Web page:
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The market landscape shows a majority of investors are confused after the U.K. vote to leave the European Union, but Tom Lee, co-founder of Fundstrat Global Advisors, said Tuesday that this may not be a bad thing.
"I think it shows that maybe the markets are a lot less invested than people think. My takeaway is that there's a lot more cash on the sidelines," Lee told CNBC's "Squawk Box." "That's why we had a huge sell-off and we were able to recover most of that decline."
U.S. stocks have reclaimed more than 90 percent of their post-Brexit losses, and are flirting once again with all-time highs. However, sovereign bond rates across the globe have also fallen sharply since the June 23 vote.
"That's what's scratching heads, because the equities market is telling us that the damage is limited, but then we're left with lower interest rates. I think investors are kind of confused at the moment," Lee said.
"I'd say the odds are against it," Richard Bernstein, founder of Richard Bernstein Advisors, said Tuesday in another "Squawk Box" interview. "I don't think they should've done the first one. We were in an environment where inflation expectations were falling."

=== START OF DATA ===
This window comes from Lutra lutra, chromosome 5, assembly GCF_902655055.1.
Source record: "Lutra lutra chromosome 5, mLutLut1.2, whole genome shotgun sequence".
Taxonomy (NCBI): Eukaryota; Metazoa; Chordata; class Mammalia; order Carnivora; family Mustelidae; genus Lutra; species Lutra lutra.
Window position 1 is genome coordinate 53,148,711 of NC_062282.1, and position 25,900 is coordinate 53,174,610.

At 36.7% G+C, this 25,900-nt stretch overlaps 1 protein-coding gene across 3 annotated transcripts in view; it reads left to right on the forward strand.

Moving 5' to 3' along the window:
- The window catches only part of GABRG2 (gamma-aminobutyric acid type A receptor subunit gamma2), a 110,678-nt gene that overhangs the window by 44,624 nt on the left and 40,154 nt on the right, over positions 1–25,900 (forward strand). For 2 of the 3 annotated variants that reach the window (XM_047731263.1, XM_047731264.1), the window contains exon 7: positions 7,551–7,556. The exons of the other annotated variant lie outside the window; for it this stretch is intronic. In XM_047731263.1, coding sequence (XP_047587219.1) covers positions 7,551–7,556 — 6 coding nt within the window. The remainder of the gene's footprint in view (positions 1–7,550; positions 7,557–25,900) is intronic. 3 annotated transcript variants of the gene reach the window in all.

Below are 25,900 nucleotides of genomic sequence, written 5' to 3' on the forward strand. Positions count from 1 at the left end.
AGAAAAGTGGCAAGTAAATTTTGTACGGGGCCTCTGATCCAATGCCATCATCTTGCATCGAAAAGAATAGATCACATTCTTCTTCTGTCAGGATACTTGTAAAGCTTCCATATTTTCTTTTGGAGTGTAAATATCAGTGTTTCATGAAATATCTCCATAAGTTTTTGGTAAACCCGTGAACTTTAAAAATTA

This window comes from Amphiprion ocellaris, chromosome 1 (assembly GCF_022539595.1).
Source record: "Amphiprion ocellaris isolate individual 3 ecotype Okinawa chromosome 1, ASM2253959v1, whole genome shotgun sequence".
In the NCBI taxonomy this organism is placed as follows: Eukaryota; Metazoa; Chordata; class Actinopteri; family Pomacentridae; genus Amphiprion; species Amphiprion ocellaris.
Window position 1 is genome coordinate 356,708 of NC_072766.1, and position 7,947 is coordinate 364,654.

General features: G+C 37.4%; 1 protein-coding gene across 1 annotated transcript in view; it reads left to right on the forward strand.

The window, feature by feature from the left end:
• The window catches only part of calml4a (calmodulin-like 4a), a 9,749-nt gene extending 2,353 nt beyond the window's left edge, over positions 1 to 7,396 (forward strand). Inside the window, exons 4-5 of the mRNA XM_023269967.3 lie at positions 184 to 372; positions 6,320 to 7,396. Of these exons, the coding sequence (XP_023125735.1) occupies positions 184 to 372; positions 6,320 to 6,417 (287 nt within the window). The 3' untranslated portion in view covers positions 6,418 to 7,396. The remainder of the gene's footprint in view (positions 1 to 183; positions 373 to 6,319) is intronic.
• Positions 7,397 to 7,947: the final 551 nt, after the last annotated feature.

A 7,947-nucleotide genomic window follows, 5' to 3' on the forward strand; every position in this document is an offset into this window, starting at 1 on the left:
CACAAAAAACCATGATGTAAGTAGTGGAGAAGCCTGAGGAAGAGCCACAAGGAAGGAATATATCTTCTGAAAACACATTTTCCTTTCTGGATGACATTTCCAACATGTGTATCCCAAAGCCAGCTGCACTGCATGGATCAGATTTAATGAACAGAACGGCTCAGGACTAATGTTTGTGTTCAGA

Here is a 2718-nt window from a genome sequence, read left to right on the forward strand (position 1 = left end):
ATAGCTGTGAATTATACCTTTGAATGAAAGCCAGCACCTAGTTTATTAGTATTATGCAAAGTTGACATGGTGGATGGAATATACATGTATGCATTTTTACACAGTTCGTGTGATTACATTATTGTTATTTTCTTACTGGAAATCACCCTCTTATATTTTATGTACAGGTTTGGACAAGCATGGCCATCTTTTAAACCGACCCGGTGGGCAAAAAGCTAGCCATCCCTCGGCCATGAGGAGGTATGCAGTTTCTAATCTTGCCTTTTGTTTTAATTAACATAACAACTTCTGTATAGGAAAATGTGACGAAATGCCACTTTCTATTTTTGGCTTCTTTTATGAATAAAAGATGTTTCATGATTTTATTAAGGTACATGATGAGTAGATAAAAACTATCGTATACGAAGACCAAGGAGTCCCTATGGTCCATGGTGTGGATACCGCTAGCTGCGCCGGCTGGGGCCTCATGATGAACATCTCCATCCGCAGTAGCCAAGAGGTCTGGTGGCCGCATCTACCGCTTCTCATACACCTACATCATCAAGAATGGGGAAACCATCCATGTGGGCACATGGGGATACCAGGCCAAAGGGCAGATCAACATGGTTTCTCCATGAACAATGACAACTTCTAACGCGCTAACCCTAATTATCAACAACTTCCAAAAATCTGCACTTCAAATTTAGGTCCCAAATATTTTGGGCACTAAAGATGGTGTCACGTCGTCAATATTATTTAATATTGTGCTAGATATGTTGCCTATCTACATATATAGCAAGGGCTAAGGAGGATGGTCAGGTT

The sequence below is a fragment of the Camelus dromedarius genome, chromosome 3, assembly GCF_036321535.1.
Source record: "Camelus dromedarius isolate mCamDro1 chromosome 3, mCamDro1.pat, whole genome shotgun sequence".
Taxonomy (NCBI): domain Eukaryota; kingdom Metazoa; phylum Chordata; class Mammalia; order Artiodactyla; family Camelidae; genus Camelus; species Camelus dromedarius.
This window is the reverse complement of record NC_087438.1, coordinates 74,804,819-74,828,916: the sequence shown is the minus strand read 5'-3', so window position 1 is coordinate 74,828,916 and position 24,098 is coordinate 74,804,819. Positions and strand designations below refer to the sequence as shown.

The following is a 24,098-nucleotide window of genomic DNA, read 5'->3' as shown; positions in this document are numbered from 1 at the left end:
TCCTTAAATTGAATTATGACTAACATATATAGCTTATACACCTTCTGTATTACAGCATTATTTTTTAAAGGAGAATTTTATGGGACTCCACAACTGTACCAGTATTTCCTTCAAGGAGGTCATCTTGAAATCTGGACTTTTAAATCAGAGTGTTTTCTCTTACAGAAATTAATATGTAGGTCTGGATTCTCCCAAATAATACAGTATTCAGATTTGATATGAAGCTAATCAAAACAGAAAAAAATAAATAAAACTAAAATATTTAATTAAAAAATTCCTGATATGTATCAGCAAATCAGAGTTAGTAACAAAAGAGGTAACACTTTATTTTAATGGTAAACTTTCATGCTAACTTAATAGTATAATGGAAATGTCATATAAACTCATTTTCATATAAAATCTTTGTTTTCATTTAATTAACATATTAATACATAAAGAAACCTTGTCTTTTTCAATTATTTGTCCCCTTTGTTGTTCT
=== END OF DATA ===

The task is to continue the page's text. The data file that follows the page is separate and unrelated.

"On the one hand, you have people complaining that the nominal economy is so [weak], that we're seeing the worst recovery in the post-war era. On the other hand, you have people who want to raise rates. That doesn't make any sense," he said.
This week, albeit shortened because of the Fourth of July holiday, is packed with key economic data releases, including the June jobs report, due Friday.
Major U.S. stock indexes after BrexitSource: FactSet
"I think if we get a terrible jobs report it's going to change the narrative completely. We've had one bad jobs report, we've had revisions; that's bad. We get another one, then we really need to start worrying about jobs, which is what's been keeping the economy going thus far," Brad McMillan, chief investment officer at Commonwealth Financial Network, told "Squawk Box" on Tuesday.